Mumbai has logged 51,100 coronavirus cases, Delhi has slightly less than 30,000.
The government of Maharashtra -- the biggest hotspot of coronavirus in the country with more than 90,000 cases -- has emphatically denied all reports of a community transmission. "I don't believe there is community spread. This is the assumption in my state," state health minister Rajesh Tope said in the backdrop of concerns about community spread in Delhi.
Yesterday, Delhi Health Minister Satyendar Jain said half the coronavirus cases in the national capital cannot be traced to any source, which suggests community transmission. As the Centre rejected the claim, Mr Jain today said, "There is transmission in the community, but if it is community transmission or not that can be declared by Centre only, it is a technical term."
Delhi has a shade less than 30,00 cases -- way below Mumbai, which has so far logged 51,100 cases -- crossing the numbers of Wuhan, the city in China where the virus surfaced in December.
"There needs to be 20 to 40 per cent of cases, which have to come directly from the community, where we cannot find out through contact tracing where they have contracted it from," Rajesh Tope conceded while talking to NDTV. "It is either from coming in contact with high risk contacts like the index case or through infection from the index case through an intermediary," he explained.
The state, he said, is tracing every case through the "3T principle -- Aggressive Tracing, Testing and Isolation and Treatment".
"We are working according to this principle in Maharashtra and whatever cases are there at present, every case is traced," he added.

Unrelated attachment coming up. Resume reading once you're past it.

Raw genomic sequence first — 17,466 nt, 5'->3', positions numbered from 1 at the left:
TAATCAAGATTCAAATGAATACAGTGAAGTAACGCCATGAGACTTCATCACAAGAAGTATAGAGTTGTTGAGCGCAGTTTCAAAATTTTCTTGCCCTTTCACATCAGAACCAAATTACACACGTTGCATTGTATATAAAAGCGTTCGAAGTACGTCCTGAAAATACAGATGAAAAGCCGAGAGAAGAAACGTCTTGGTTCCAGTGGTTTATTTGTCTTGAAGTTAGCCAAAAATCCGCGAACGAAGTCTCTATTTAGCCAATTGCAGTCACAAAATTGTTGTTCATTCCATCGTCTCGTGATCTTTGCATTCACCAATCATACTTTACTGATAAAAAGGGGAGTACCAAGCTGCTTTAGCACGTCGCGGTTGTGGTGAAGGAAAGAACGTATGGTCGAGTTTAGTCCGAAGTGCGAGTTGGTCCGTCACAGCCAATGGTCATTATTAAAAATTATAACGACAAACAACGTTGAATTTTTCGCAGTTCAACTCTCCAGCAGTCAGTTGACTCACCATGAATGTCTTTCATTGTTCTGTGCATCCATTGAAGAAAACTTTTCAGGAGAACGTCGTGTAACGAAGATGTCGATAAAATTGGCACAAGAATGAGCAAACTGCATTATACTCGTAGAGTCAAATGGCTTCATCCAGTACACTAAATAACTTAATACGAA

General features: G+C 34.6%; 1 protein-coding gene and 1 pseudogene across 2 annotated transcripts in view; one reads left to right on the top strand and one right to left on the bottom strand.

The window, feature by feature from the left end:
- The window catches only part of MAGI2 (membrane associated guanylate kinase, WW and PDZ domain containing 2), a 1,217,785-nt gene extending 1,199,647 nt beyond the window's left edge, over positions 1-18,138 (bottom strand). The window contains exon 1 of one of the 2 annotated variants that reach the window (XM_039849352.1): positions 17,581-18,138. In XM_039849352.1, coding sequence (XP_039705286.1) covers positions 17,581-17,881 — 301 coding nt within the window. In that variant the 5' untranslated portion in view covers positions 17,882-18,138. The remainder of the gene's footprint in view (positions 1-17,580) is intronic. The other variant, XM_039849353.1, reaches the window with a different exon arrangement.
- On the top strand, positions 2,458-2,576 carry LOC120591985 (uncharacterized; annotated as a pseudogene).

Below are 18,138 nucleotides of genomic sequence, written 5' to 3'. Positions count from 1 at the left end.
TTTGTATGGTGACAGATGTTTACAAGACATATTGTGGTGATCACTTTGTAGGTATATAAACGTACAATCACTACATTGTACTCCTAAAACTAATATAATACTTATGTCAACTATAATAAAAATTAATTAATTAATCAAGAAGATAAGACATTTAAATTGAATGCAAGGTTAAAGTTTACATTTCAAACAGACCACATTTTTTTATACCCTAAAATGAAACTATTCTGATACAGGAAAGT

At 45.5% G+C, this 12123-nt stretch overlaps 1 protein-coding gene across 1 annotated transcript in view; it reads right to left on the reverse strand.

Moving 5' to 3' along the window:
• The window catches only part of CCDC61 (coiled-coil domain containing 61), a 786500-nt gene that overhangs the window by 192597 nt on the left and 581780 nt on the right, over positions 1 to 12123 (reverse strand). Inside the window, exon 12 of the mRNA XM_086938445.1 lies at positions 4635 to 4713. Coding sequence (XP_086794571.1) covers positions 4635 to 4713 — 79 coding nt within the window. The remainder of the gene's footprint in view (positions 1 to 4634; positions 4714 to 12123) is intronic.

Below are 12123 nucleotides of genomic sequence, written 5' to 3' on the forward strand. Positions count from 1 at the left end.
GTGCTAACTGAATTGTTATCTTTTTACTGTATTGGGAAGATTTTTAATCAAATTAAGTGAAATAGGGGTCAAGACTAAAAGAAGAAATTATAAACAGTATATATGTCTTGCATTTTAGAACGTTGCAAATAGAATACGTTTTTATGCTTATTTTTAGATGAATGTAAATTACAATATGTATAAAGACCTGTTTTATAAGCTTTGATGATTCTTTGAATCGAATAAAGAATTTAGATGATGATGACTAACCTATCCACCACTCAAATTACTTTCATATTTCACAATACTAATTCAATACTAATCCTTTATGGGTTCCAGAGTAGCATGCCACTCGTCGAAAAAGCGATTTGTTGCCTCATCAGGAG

Fears of community spread in the country escalated after reports of a survey that stated that around 15 to 30 per cent of the population living in containment zones and hotspots had been exposed to the infection. The Delhi Health Minister's comments also led to the substantiation of those fears.
The Indian Council of Medical Research, the country's nodal body in the fight against coronavirus, has denied reports that a sero-survey showed that about one-third of the people living in containment zones and hotspots may have been infected with COVID-19 and recovered without any definitive contact tracing.
"The findings appeared in media related to ICMR Sero-Survey for COVID-19 are speculative and survey results yet to be finalized," the ICMR tweeted.
Mumbai has seen a steady rise in deaths this month, which doctors attributed to the shortage of ICU beds. The city has recorded an average of 53 deaths every day in June, a jump from the average 32 last month.
Admitting that it is a "hand-to-mouth" situation, Mr Tope said, "We are getting 80 per cent of beds from private hospitals and this includes even ICU beds".
"More than 45,000 people have recovered and have been discharged. Our death rate is around 3.5%. Our doubling rate is more than 20 days. In all parameters, we are at par, or doing better than the national average," the minister added.